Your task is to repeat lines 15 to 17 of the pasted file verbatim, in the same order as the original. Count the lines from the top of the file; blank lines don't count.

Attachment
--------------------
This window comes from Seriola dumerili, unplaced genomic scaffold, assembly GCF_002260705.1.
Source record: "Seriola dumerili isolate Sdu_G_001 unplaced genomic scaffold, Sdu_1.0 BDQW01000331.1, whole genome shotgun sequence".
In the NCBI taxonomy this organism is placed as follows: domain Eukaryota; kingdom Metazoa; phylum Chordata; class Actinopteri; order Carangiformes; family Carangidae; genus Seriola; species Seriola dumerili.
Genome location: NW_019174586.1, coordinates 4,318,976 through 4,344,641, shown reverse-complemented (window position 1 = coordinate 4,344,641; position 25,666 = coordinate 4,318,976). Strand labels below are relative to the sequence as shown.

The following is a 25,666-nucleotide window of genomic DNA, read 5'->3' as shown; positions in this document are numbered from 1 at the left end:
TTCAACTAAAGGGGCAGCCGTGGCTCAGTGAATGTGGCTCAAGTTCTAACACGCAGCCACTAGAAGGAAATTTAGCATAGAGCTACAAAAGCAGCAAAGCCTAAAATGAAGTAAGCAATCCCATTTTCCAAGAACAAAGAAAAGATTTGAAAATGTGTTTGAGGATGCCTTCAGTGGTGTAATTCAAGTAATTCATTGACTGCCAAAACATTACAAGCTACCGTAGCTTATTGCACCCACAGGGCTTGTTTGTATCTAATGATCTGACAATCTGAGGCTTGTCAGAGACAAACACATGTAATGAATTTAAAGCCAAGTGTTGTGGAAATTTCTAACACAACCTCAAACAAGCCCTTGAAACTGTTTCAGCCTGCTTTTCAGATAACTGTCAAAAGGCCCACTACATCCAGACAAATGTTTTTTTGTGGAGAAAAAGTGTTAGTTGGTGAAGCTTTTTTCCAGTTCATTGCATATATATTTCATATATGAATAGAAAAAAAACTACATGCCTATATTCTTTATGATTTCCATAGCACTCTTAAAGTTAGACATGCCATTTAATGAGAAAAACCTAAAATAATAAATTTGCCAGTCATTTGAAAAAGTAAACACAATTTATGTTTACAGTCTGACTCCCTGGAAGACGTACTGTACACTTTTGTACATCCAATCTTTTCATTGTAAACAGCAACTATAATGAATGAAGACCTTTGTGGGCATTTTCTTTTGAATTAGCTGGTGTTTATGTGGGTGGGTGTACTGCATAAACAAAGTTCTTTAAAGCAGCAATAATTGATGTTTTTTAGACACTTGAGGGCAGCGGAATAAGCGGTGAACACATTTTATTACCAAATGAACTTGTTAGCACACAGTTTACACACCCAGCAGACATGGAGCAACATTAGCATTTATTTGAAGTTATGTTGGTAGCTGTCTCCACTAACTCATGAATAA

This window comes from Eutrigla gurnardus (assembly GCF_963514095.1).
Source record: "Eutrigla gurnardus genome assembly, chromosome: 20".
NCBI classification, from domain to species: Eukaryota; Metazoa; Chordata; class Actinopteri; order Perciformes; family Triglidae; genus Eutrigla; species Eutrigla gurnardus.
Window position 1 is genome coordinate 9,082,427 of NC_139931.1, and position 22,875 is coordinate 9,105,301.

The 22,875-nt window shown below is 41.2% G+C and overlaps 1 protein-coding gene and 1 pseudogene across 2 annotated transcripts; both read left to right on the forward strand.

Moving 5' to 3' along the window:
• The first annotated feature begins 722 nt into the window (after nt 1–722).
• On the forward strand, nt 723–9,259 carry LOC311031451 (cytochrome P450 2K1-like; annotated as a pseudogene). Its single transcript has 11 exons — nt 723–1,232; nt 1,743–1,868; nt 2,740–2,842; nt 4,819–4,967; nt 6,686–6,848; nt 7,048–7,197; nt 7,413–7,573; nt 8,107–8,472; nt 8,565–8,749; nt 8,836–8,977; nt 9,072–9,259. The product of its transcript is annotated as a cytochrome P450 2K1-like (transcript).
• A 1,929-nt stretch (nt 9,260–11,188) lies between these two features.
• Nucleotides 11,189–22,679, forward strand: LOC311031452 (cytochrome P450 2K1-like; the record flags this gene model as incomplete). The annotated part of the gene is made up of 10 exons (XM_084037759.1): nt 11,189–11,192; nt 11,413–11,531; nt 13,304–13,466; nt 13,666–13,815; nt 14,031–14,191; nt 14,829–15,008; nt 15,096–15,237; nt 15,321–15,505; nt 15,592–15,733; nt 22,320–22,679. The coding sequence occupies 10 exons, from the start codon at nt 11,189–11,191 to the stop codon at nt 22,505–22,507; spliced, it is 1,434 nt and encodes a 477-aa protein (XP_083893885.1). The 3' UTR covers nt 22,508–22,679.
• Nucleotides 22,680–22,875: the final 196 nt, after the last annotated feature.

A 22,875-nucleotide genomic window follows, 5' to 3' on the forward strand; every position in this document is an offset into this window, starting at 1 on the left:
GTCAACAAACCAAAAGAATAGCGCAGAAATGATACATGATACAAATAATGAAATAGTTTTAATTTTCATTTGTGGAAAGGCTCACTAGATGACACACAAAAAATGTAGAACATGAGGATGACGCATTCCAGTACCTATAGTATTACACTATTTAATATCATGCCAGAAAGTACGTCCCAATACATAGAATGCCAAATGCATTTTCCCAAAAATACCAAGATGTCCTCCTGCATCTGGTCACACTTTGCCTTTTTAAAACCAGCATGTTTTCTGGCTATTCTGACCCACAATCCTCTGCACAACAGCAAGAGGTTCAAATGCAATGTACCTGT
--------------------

• A 1,929-nt stretch (nt 9,260–11,188) lies between these two features.
• Nucleotides 11,189–22,679, forward strand: LOC311031452 (cytochrome P450 2K1-like; the record flags this gene model as incomplete). The annotated part of the gene is made up of 10 exons (XM_084037759.1): nt 11,189–11,192; nt 11,413–11,531; nt 13,304–13,466; nt 13,666–13,815; nt 14,031–14,191; nt 14,829–15,008; nt 15,096–15,237; nt 15,321–15,505; nt 15,592–15,733; nt 22,320–22,679. The coding sequence occupies 10 exons, from the start codon at nt 11,189–11,191 to the stop codon at nt 22,505–22,507; spliced, it is 1,434 nt and encodes a 477-aa protein (XP_083893885.1). The 3' UTR covers nt 22,508–22,679.
• Nucleotides 22,680–22,875: the final 196 nt, after the last annotated feature.